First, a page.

"The popularity of bocce meant that by the 1950s, bocce courts had become common features alongside shuffleboard courts, handball courts, and horseshoe pits in playgrounds across the city. By the 1950s, Parks Department counted bocce as one of the "popular activities that lure New Yorkers. Bocce is played predominantly by Italian communities, especially those in New York. The first bocce courts in New York City Parks were established by Mayor La Guardia in 1934 at Thomas Jefferson Park in Manhattan, in the middle of what was then a predominantly Italian neighborhood." (


Photo Courtesy: Ben Piven (Photographer)  All Rights Reserved


Visit Ben Piven's Blog: "Italian Harlem: Claudio's Barber Shop"



Courtesy of History


This was my brother Micheal. He was a boxer at the Boy's Club. The Parking Lot was on 111th Street across from the Gas Tanks in italian Harlem. The Parking Lot belonged to the Salernos, my brother in law's family business. See the cars from the 50s in the background.


New York Gangs

A sociological in-depth study of gangs, in order to give the American society a better understanding of the gang lifestyle.


So while all these changes were going on throughout the United States, what was happening in East Harlem during the 1950s?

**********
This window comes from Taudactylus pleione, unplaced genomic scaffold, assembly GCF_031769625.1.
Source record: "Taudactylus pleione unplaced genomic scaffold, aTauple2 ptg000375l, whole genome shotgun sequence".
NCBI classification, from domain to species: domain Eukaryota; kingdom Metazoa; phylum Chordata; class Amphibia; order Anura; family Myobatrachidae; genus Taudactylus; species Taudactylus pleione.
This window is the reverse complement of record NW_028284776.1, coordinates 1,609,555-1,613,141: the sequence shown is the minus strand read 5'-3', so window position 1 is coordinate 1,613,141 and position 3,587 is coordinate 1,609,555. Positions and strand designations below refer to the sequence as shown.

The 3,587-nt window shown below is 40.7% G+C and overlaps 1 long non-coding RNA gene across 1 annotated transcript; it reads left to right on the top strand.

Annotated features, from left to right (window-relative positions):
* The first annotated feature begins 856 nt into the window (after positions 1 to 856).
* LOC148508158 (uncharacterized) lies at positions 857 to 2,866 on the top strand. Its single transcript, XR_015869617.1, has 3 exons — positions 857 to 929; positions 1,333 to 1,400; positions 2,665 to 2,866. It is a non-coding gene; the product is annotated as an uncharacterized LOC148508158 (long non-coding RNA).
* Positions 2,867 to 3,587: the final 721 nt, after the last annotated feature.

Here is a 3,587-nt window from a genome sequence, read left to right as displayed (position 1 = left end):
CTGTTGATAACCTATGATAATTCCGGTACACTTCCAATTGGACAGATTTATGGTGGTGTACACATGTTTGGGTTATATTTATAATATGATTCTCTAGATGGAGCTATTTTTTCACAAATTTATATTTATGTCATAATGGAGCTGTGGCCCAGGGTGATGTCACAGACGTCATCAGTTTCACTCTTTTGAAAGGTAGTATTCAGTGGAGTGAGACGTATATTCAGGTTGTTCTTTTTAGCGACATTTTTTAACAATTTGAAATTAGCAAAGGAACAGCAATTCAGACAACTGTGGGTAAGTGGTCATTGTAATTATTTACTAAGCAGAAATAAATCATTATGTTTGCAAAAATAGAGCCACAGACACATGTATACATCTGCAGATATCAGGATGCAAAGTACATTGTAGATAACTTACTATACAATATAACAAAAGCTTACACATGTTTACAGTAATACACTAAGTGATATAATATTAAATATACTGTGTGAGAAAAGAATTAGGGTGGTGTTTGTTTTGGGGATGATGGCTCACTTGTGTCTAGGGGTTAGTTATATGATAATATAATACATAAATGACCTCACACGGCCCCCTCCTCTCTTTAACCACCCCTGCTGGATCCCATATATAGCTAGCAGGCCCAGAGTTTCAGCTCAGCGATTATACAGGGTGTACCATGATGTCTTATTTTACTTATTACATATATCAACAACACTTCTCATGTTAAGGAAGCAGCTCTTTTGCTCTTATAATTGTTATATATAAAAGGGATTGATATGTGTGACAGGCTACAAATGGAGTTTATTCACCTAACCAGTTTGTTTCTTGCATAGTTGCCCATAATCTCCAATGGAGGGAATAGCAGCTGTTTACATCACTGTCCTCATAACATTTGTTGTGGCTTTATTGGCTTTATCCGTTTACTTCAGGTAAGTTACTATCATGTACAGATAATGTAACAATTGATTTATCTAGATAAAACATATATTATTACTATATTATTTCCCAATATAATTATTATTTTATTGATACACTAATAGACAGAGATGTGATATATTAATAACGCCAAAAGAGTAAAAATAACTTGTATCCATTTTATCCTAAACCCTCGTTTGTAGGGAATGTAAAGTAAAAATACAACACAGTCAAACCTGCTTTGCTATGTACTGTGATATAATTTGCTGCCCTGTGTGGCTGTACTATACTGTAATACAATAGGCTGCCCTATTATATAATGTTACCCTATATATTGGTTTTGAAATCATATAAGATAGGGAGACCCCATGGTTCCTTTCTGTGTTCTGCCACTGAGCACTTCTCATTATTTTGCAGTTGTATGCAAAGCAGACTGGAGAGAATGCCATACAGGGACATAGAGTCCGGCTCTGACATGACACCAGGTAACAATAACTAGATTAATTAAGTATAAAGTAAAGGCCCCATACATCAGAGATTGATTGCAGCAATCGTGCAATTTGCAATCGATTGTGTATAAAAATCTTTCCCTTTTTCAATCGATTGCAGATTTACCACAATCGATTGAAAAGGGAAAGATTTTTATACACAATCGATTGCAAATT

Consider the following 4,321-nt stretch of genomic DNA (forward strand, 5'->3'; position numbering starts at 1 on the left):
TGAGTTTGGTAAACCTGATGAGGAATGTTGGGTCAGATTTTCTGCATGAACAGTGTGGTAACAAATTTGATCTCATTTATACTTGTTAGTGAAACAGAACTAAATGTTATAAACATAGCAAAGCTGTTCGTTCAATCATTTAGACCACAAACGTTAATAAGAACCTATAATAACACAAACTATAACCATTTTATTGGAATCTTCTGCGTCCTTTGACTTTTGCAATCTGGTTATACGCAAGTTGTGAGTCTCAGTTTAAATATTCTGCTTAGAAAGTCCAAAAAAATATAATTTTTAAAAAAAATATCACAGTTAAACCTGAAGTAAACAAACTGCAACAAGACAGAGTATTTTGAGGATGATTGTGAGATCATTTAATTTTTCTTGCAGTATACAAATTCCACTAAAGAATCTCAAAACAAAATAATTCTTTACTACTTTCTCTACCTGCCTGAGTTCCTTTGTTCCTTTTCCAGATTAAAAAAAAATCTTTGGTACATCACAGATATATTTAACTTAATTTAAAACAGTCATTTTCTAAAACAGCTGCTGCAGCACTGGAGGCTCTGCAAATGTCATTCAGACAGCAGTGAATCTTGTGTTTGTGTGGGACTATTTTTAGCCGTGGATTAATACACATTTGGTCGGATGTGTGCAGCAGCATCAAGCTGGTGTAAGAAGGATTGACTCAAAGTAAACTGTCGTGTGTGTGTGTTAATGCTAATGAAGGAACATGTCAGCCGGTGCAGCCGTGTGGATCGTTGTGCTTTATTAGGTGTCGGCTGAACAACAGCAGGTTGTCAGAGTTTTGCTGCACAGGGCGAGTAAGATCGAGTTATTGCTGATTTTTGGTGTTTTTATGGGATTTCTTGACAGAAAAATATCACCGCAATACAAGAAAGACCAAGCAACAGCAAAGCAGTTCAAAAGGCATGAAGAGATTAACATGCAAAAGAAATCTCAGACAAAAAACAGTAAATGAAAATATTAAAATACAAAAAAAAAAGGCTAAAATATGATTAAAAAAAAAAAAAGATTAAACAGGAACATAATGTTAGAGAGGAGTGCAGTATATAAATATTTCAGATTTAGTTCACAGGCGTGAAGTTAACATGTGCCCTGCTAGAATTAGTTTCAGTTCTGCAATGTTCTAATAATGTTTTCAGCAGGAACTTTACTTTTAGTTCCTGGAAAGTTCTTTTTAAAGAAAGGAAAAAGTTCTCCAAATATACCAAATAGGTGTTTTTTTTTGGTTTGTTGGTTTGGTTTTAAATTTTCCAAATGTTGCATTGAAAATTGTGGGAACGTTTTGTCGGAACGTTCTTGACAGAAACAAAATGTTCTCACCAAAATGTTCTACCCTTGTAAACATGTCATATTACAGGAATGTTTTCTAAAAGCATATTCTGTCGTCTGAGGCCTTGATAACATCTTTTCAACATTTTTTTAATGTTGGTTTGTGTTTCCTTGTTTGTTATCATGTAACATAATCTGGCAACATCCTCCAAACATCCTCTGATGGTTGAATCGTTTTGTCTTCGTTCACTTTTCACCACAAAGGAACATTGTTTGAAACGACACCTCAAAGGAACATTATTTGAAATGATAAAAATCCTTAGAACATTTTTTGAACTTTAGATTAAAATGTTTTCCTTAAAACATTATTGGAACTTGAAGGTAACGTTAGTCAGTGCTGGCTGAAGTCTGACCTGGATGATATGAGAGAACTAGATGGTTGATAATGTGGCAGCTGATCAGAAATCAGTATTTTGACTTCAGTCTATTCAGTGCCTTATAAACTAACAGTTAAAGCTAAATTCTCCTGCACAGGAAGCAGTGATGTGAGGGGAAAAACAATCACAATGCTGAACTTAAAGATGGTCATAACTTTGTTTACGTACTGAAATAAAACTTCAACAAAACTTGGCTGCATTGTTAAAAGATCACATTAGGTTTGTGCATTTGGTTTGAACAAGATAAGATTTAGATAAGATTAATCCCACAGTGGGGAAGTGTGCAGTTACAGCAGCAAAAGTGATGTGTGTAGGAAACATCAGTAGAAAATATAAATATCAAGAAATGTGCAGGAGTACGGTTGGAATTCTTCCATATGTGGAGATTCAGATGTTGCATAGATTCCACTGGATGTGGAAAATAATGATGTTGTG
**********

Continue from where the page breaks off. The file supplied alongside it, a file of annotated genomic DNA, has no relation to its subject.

First of all, let me give you a little bit of background as to how the early Italian immigrants came to East Harlem prior to the 1950s. In the late 1870s a padrone arranged for a group of immigrant Italians to work on the extension of the First Avenue trolley tracks. They worked under horrifying conditions for terribly low wages. The Irish were already living in East Harlem and resentment from the Irish was starting to build up against the newly arrived Italians who began competing for their jobs. The first Italians in East Harlem were strike-breakers hired by Irish American Contractor, J. D. Crimmins, to work on the First Avenue Trolley Tracks when strikes occurred, angering the Irish workers greatly. As a result of this the striking Irish workers were all fired. Great tension existed between the fired workers and the newly arrived Italians as they co-existed within blocks of each other in East Harlem . There were also frequent gang violence encounters between the Irish and Italians over their terfs.